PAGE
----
After the January 1986 meeting with Tuffley and Lindauer, defendant confronted Black at her residence's parking lot. Black testified that defendant mentioned guns, told her he no longer was going to ask Black what to do and said he was going to tell her what to do. Black further testified that the weekend after this encounter, she received a letter from defendant stating he would not kill her, but referencing ―a whole range of options, each getting worse and worse.‖ The letter warned, ―I do own guns and I'm good with them,‖ and asked her not to ―push‖ him. It indicated that if neither of them yielded, ―pretty soon I crack under the pressure and run amok destroying everything in my path until the police catch me and kill me.‖ It also stated, ―You know I'm serious when I show you a letter like this.‖

In mid-February 1986, Tuffley testified, defendant stopped by her office and told her that ESL had no right to control his relationships with other individuals. Tuffley responded that sexual harassment is illegal, and that if defendant did not leave Black alone, his conduct would lead to his termination. Tuffley testified that defendant calmly said, ―if we terminated him . . . he'd have nothing to live for, and that he had guns and he wasn't afraid to use them, and . . . it would be over for him and he'd take people with him.‖ Tuffley asked, ―Rich, are you saying that you would kill me?‖ Defendant said, ―Yes, but I would take others too.‖ Tuffley spoke to her supervisor, John Allen about her meeting with defendant and her fear of what he might do. Thereafter, Tuffley explained, she did not interact with defendant; instead, Allen communicated directly with defendant.

In late February or March 1986, Evor Vattuone, an ESL laboratory manager, met with defendant at defendant's request. Vattuone testified that defendant was concerned about the possibility that Black would obtain a restraining order.

Vattuone told defendant he understood defendant had been bothering Black, and it would be good if defendant stopped. Defendant told Vattuone he had every right to see Black anywhere, and described following Black home, driving by her home, and attending her softball games. Vattuone told defendant this conduct was jeopardizing his job, and that Black was on ―the verge of getting a restraining order.‖ Defendant said he would be very upset if he received a restraining order, and did not know how he would respond. Vattuone testified that he asked defendant what he meant, and defendant said, ―he had guns and he wasn't afraid to use them.‖ Vattuone understood that defendant was telling him he was ready to use guns, and he was going to get his own way ―no matter what.‖

In March or April of 1986, Lloyd Bass, defendant's supervisor at ESL, told Dennis Elliott, defendant's former supervisor at ESL, that Bass had a problem with defendant leaving his work area and ―chasing some girl.‖ Elliott testified that Bass asked him to speak to defendant. A few days later, Elliott told defendant he had learned that the human relations department was involved in a situation in which defendant was ― ‗hassling' a girl over at [ESL building] M-5 during working hours.‖ Elliott told defendant that ―it could cost him his job, it could cost him his clearances . . . . He needed to be at his duty station and he should just do his job.‖ Elliott testified that defendant was ―really angry‖ and claimed, ―I don't care. They can't hurt me. I'm not afraid of them.‖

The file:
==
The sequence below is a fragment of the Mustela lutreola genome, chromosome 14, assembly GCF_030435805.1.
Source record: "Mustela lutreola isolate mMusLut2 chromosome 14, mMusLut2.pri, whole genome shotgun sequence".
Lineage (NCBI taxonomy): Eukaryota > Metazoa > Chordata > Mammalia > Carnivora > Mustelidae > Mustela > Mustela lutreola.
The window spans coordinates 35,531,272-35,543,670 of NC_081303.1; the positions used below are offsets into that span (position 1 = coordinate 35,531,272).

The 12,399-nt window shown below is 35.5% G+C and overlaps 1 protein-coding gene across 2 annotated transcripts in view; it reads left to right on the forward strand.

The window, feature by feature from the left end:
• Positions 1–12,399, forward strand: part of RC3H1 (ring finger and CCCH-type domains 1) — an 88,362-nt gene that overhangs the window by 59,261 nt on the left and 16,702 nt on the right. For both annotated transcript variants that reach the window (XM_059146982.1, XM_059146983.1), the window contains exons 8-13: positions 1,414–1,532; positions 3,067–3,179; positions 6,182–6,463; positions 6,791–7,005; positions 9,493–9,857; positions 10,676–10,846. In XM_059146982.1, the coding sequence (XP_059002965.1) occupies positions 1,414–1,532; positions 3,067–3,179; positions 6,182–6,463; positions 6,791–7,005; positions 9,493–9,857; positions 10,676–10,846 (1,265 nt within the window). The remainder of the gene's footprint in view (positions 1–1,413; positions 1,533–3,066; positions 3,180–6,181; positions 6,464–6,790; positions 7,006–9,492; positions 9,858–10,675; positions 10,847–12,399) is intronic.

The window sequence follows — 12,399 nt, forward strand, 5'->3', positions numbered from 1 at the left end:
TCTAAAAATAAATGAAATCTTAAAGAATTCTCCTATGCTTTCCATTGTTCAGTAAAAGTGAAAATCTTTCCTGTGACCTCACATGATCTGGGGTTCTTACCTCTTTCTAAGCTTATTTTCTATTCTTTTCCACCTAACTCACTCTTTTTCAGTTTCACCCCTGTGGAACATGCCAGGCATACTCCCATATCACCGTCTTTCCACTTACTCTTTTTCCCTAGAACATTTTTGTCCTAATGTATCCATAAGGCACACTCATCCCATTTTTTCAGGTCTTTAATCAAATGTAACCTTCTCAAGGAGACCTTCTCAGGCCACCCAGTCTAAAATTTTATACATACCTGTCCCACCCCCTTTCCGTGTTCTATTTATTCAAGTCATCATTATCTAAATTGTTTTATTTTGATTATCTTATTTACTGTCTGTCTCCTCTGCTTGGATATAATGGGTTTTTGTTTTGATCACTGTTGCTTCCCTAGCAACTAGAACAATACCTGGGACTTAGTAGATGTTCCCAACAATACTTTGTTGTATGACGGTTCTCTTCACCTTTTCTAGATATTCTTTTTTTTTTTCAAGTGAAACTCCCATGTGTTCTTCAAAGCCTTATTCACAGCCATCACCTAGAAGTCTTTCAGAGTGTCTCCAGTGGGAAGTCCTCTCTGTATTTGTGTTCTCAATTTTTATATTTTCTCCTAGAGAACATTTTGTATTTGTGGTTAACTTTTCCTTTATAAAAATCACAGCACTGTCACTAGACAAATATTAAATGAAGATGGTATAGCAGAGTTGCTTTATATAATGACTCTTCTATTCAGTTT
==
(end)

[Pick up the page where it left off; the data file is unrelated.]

On May 2, 1986, ESL terminated defendant's employment, effective immediately. Following his termination, defendant continued to write and place telephone calls to Black and to attend Black's softball games and aerobic classes, and he frequently was seen in or near the ESL parking lot. At the end of the summer or early fall of 1986, defendant began dating Mei Chang, but he continued to harass Black. On July 10, 1987, he wrote to Black, warning her not to obtain a restraining order. His letter stated, ―It might not really occur to you how far I'm willing to go to upset you if I decide that's what I'm forced to do.‖ In early October 1987, he wrote to Black, ―I've nothing else to lose now but my life, so don't try pushing me any further.‖

In November 1987, Thomas Burch, a longtime friend who had worked with defendant at ESL, spoke with him. Burch testified that defendant was upset and worried, but not depressed. Defendant told Burch that he owed the Internal Revenue Service (IRS) between $25,000 and $30,000 and that the IRS was about to attach his wages.*fn2 He also said that if the IRS was not willing to ―give him some slack, that he didn't have anything or he didn't have much to live for.‖ Defendant brought up the shooting massacre at a McDonald's restaurant in San Ysidro, and said, ―I wonder what they would do or what they would think if I did something like that.‖ Burch interpreted ―they‖ to mean ESL, and did not take defendant seriously.